Thinking. Healing, anger, reactions and what I really want to say.

We visited friends the other day and the subject of healing services came up. 

My friend said, "There's a healing guy coming to our suburb. I want to go and see what's going on. I know where he'll be coming from because I've read his stuff, and I know it won't be much good."

Immediately I felt prickly and reactive. Emotions started boiling up inside me. I felt like running away or lashing out. And I was surprised. Where had such a strong reaction come from?

The conversation went on about how a lot of healing 'roadshows' are not based on biblical theology and get into a whole lot of demonology and stuff that just isn't helpful or biblical. I agreed, but I still needed to say, in a very petulant tone, 

"Well, I wish we could hear some good teaching about healing sometimes. I wish healing was a part of our theological tradition."

"But in what form?" asked our friend. "How would you like to see it done?"

"I don't know," I shrugged, sulking. "I just wish it was."

Later, I still felt churned up, so I tried to explain why I was speaking so strongly.

"Last year I spent months praying about Bright Eyes' healing from autism," I told him. "I invited a whole lot of families from our church over on my birthday to pray specifically for his recovery. I asked God for a miracle, and nothing came of it."

Then, of course, I started to cry.

"I just still obviously feel really angry about it. I'm angry with God still. Not at my core, but around the edges I am," I said, a touch more incoherently.

Our friends listened, and then the husband, who is a pastor, asked a really good question. "How do you want people to respond to what you've just told us?"

"I don't know," I shrugged and mumbled, still winking back tears. "I just don't know."

It took a while before I could sort out what I was feeling and thinking after that. A few hours later, driving home in the car, I figured it out a little better and told my husband a garbled version of this:

 We conservative evangelicals spend a reasonable amount of time rejecting unbiblical healing ministries, and all for good reasons. We argue that they shouldn't take place because they get people focusing on things that are not gospel-centred, they present a distorted view of God's reality and they emphasise celebrity 'healers' and exciting 'miracles' over the every-day journey of following Christ through up and down.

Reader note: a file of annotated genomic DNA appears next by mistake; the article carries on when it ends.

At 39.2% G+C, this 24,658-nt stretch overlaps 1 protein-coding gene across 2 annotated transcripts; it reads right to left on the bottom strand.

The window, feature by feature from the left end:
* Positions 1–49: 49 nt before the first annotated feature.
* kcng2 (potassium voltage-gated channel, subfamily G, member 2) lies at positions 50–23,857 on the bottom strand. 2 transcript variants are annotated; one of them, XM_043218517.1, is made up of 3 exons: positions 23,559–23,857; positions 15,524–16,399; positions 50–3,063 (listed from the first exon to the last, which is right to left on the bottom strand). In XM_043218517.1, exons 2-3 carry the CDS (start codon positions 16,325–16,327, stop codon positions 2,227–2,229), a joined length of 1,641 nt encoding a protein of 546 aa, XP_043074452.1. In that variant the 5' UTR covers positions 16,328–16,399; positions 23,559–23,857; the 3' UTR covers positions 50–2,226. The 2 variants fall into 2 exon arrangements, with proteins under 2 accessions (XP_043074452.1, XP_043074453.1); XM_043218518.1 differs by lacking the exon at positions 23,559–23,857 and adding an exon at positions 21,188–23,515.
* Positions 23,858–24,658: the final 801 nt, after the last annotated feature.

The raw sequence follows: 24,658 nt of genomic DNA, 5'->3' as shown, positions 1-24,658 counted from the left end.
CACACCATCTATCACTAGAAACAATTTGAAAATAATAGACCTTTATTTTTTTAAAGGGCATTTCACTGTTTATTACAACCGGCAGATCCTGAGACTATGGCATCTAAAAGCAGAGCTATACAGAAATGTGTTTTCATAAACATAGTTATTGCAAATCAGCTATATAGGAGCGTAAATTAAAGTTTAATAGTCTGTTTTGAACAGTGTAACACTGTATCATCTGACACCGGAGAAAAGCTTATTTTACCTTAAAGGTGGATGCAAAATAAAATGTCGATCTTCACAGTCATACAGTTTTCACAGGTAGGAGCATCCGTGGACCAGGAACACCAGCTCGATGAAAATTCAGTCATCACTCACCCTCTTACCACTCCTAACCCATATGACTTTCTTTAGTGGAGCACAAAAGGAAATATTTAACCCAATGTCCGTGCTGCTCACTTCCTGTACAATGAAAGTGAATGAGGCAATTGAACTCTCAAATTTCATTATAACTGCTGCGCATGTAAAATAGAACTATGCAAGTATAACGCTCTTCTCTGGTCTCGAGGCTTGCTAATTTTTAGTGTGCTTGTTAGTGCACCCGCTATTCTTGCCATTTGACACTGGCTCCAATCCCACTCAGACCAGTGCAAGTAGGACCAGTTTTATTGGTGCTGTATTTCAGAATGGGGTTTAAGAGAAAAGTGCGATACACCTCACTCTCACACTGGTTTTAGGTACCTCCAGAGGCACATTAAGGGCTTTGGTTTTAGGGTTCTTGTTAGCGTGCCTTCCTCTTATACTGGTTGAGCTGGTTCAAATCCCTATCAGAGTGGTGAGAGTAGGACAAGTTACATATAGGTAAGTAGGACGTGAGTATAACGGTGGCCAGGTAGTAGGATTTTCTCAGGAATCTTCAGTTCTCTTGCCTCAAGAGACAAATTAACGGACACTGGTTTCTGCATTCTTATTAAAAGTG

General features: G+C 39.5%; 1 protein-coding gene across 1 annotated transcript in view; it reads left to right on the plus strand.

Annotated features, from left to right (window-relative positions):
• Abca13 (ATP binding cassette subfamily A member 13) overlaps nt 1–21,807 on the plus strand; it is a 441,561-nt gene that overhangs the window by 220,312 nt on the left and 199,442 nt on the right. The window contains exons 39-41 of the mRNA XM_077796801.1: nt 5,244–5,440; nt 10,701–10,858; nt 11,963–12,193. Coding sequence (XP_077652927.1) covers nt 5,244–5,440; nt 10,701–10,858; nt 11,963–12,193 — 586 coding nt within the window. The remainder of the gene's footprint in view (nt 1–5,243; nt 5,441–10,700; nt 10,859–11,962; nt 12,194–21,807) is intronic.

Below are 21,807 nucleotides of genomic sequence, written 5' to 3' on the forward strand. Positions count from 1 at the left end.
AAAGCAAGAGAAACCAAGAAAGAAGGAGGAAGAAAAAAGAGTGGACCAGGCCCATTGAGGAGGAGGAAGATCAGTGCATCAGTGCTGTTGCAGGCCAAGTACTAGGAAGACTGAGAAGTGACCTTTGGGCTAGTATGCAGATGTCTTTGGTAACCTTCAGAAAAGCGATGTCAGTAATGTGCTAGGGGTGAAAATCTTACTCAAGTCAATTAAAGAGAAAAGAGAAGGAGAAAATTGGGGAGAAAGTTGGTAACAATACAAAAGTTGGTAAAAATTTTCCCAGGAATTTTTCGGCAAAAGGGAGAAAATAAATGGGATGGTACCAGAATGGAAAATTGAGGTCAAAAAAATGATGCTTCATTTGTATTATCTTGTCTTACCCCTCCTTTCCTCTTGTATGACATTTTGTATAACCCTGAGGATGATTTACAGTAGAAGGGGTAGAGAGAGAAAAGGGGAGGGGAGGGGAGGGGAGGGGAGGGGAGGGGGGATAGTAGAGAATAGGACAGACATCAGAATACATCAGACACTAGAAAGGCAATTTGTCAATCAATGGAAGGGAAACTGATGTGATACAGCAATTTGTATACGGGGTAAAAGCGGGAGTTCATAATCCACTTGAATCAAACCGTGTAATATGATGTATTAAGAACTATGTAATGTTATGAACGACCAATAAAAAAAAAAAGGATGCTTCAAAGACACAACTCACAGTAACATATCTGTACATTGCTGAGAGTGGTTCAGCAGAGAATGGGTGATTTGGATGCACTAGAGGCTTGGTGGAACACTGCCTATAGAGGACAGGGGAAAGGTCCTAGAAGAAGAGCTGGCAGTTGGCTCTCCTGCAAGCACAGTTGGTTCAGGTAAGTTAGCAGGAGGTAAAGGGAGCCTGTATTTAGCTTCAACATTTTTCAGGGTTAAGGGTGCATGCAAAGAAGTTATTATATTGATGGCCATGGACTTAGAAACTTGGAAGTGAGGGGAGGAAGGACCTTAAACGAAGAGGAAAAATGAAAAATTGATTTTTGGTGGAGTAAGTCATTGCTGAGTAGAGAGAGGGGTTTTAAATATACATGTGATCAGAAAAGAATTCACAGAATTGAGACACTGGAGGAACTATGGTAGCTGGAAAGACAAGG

But I wonder if our language and our thinking and indeed our practice might change if we came at it from another angle - the angle of suffering with the people who attend these services.

Many, many people go to those things because they are desperate. They are suffering greatly, they feel as though they are at the end of their rope and they don't know how they can go on bearing their heavy load. People with chronic conditions seek out healers because they've tried everything else. They live with a burden of desperation and pain that they can't carry on their own. They don't like it, they want to be free of it, and they see Jesus in the gospels, who healed so many, so completely and they truly believe that God can heal them.

I know, because I've felt like that. 

If we conservative evangelicals could see and feel the desperation that we 'healing-seekers' live with, perhaps that might more fully inform our preaching, our church practice, our pastoral care, our words of encouragement, our visiting, our acts of mercy. 

Perhaps if we conservative evangelicals listened more and gave healing-seekers permission to feel desperate, to be angry and to doubt, and supported them while they expressed their emotions, perhaps that would be half of the healing. 

There's a line that many healing ministries push to justify any miracles that don't happen. It's the old one - "You don't have enough faith, that's why God didn't heal you." It's a heresy, and it's wrong and its abusive. 

But there is also a line, albeit indirect and unspoken, that conservative evangelicals hold that stops us from having to deal with the misery and the anguish of the healing-seeker. If the desperate, pathetic, searching individuals really truly understood God's sovereignty and his grace as expressed in the gospel, and as preached faithfully from the pulpit, then they wouldn't feel as bad as they do, and they wouldn't be weak and wavering and tempted into attending dodgy healing meetings. 

Not enough faith vs not enough theology.

And both times, the person with the burden too great to carry alone is left feeling like a failure as well as dealing with whatever chronic condition it is that they desperately want to have healed.

And in answer to my friend's two questions to me:

What do I want healing in the local church to look like?

I'd love to see healing and health and sin and sorrow preached about from the pulpit, from someone who really understood suffering and travail. I am glad that chronically and temporarily ill are prayed for every week. I'd like to see it more emphasised. I would like to see people taking time to carry each other's burdens. I'd like to see specific healing prayer meetings held for those who request it - or perhaps held regularly - say monthly. I'd like to hear the word 'healing' spoken in positive, innocent tones, and not accompanied by an eye-roll. 

How do I want people to react if I tell them I'm suffering and I'm angry with God.

Well, I don't want 'right' answers, because I know those already and they don't help much when I feel terrible. I'd really like a hug, if it's appropriate. I'd like permission to express myself. I'd like no judgment please. I'd like sensitive questions to help me find ways to tell why and what I'm feeling. I'd like an offer of help with my chronic problem. I'd like them to pray for me. And when I've had enough of talking about, it, I'd like them to be able to move on and not hark back to the subject every time they see me!